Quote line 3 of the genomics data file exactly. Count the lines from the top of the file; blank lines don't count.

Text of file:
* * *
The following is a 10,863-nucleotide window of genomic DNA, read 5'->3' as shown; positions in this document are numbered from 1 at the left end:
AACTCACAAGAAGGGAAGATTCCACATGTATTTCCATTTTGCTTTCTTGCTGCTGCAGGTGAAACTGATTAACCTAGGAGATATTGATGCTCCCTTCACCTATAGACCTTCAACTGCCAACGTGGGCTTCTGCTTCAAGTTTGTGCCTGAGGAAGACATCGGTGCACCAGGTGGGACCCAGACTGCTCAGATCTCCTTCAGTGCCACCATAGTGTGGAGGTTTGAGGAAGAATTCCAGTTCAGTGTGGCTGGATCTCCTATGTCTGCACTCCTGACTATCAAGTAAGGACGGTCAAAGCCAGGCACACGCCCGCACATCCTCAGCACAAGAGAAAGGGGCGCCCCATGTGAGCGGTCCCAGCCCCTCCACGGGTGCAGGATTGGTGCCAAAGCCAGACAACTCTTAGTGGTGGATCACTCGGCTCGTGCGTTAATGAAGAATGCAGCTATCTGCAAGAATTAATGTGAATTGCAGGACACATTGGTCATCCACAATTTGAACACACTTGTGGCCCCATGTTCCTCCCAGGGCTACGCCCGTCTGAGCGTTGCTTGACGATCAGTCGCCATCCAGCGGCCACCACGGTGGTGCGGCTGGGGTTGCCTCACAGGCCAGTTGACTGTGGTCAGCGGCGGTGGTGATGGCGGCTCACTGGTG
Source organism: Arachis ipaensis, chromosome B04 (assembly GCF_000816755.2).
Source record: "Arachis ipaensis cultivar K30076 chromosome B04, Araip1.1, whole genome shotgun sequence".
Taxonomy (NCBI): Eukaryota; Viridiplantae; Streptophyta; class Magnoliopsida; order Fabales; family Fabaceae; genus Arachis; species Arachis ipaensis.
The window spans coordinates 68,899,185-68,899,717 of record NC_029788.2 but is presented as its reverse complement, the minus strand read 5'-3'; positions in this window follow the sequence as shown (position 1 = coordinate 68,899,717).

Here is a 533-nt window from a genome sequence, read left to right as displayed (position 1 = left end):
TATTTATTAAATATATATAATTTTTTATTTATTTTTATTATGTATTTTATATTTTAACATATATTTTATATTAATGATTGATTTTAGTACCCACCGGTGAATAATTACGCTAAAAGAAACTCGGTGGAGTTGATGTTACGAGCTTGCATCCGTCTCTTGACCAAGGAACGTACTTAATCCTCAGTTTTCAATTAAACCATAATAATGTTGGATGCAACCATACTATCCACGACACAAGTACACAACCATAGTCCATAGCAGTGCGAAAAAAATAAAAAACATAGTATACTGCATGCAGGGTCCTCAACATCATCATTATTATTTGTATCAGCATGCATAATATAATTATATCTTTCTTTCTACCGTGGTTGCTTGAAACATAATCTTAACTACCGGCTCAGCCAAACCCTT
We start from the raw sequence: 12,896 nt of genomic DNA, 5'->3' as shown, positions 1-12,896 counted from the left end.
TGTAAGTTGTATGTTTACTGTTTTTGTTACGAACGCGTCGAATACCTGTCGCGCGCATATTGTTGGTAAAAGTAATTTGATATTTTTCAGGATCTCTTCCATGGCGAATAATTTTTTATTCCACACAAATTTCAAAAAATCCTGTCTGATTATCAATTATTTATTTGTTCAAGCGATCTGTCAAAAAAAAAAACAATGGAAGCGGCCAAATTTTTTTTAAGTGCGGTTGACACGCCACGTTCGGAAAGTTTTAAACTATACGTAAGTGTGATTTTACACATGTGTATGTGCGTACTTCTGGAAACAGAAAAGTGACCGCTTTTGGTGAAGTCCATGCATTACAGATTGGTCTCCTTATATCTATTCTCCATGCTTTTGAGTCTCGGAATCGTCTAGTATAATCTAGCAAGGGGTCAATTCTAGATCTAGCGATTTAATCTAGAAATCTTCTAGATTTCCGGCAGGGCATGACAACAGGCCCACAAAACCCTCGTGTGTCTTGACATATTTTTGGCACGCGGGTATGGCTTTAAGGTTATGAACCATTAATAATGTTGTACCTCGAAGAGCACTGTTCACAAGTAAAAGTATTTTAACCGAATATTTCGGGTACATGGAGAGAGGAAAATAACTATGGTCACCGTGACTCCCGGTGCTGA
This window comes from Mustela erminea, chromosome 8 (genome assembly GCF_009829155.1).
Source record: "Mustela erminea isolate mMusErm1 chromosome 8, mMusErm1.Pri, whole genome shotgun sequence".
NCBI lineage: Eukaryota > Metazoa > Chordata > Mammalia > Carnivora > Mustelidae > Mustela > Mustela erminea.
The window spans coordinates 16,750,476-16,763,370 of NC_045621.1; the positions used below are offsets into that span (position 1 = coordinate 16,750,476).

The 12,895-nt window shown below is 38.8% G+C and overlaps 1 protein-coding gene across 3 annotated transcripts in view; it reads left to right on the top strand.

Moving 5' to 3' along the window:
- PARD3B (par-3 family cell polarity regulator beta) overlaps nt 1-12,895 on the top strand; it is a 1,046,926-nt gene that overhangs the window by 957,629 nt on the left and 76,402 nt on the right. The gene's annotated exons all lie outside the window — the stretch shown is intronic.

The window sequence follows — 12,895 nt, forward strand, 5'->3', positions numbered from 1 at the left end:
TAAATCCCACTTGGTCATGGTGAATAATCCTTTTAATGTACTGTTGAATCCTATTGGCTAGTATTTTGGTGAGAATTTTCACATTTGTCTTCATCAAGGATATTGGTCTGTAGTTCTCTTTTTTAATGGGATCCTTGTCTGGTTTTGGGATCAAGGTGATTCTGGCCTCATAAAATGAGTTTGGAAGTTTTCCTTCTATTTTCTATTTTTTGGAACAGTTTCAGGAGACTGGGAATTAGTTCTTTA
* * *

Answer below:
Source organism: Arachis ipaensis, chromosome B04 (assembly GCF_000816755.2).